US gasoline inventories
The EIA (U.S. Energy Information Administration) estimates that US gasoline inventories fell 2.1 MMbbls (million barrels), or 1%, to 216.1 MMbbls between September 8, 2017, and September 15, 2017. Inventories are down 8.9 MMbbls, or 4%, from the same period in 2016. US gasoline inventories fell for the fourth time in five weeks.
A market survey estimated that US gasoline inventories would fall by 2.1 MMbbls between September 8, 2017, and September 15, 2017. US gasoline (UGA) futures were flat at $1.65 per gallon on September 20, 2017, despite the fall in gasoline inventories. However, inventories supported US crude oil (UWT) (SCO) (DBO) prices on Wednesday, September 20, 2017.
US crude oil (DTO) (USO) prices are near their four-month highs. Higher crude oil prices benefit oil and gas producers (XLE) (XOP) (IEZ) such as Matador Resources (MTDR), Comstock Resources (CRK), and Continental Resources (CLR).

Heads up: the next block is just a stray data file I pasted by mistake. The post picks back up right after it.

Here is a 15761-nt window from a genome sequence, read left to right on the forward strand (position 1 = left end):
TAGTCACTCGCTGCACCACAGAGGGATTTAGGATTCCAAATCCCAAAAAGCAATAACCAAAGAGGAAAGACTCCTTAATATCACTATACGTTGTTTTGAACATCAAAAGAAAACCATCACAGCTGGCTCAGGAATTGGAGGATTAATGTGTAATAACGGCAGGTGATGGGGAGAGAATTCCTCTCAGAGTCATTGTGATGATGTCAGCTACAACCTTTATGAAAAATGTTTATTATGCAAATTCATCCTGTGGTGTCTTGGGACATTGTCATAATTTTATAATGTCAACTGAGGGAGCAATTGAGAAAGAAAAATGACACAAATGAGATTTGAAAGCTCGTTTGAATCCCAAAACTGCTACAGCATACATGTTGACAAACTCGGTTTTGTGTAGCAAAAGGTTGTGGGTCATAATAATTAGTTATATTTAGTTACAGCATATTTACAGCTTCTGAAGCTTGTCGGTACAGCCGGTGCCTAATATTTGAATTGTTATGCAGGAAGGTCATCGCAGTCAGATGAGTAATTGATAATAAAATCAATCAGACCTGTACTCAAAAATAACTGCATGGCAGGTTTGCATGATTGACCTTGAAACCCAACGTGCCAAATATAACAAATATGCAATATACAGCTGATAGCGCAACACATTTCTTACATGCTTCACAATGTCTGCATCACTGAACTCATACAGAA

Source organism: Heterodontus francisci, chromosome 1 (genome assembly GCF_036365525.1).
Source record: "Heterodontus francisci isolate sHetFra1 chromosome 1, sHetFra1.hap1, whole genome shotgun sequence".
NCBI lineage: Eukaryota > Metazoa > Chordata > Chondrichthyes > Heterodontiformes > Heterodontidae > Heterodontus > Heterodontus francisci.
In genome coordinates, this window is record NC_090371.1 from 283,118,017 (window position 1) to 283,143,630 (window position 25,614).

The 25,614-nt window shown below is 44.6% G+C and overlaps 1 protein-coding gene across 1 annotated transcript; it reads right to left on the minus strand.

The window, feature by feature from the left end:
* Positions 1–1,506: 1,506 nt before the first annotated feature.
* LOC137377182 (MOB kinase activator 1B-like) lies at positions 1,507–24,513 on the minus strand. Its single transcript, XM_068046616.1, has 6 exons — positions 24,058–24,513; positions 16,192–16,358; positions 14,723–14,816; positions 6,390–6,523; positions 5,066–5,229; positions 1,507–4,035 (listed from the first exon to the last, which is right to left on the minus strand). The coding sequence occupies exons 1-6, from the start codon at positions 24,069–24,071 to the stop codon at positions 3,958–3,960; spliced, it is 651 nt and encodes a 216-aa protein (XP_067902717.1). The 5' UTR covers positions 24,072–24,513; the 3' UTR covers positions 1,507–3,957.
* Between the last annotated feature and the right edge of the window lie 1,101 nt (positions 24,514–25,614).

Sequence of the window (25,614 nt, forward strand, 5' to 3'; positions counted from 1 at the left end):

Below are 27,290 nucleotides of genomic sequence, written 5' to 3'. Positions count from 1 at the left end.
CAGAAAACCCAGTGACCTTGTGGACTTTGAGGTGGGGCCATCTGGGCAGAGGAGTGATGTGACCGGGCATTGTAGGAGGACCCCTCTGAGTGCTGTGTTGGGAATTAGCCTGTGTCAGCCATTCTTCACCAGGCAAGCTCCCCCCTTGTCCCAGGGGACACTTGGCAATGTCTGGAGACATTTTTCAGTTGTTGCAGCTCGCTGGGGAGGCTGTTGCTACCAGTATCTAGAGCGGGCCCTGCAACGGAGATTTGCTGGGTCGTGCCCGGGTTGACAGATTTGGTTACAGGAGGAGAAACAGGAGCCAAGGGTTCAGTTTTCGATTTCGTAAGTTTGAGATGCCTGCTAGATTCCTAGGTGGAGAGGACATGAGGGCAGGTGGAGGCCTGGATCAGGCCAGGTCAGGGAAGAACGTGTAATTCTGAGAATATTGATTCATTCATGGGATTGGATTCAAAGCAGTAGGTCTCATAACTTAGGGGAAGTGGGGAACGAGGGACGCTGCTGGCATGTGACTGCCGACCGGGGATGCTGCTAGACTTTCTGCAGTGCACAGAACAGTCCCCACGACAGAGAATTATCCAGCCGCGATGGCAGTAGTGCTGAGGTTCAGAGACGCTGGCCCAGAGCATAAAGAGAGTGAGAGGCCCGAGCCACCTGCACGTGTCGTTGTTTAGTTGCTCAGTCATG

US gasoline production, imports, and demand
The EIA estimated that US gasoline production would fall by 95,000 bpd (barrels per day), or 1%, to 9.8 MMbpd (million barrels per day) between September 8, 2017, and September 15, 2017. Production fell to 290,000 bpd, or 2.8%, during the same period in 2016.
US gasoline imports rose by 131,000 bpd to 687,000 bpd between September 8 and September 15, 2017. Imports had risen 118,000 bpd, or 21%, from the same period in 2016.
However, US gasoline demand fell by 178,000 bpd, or 1.8%, to 9.4 MMbpd between September 8, 2017, and September 15, 2017. Demand fell 209,000 bpd, or 2.1%, from the same period in 2016.
Impact of gasoline inventories
In February 2017, US gasoline inventories were 8.3% higher than the five-year average. For the week ending September 15, 2017, inventories were just 1.5% higher than the five-year average, which suggests inventories are rebalancing towards the historical averages.
In the next part of this series, we’ll analyze US distillate inventories.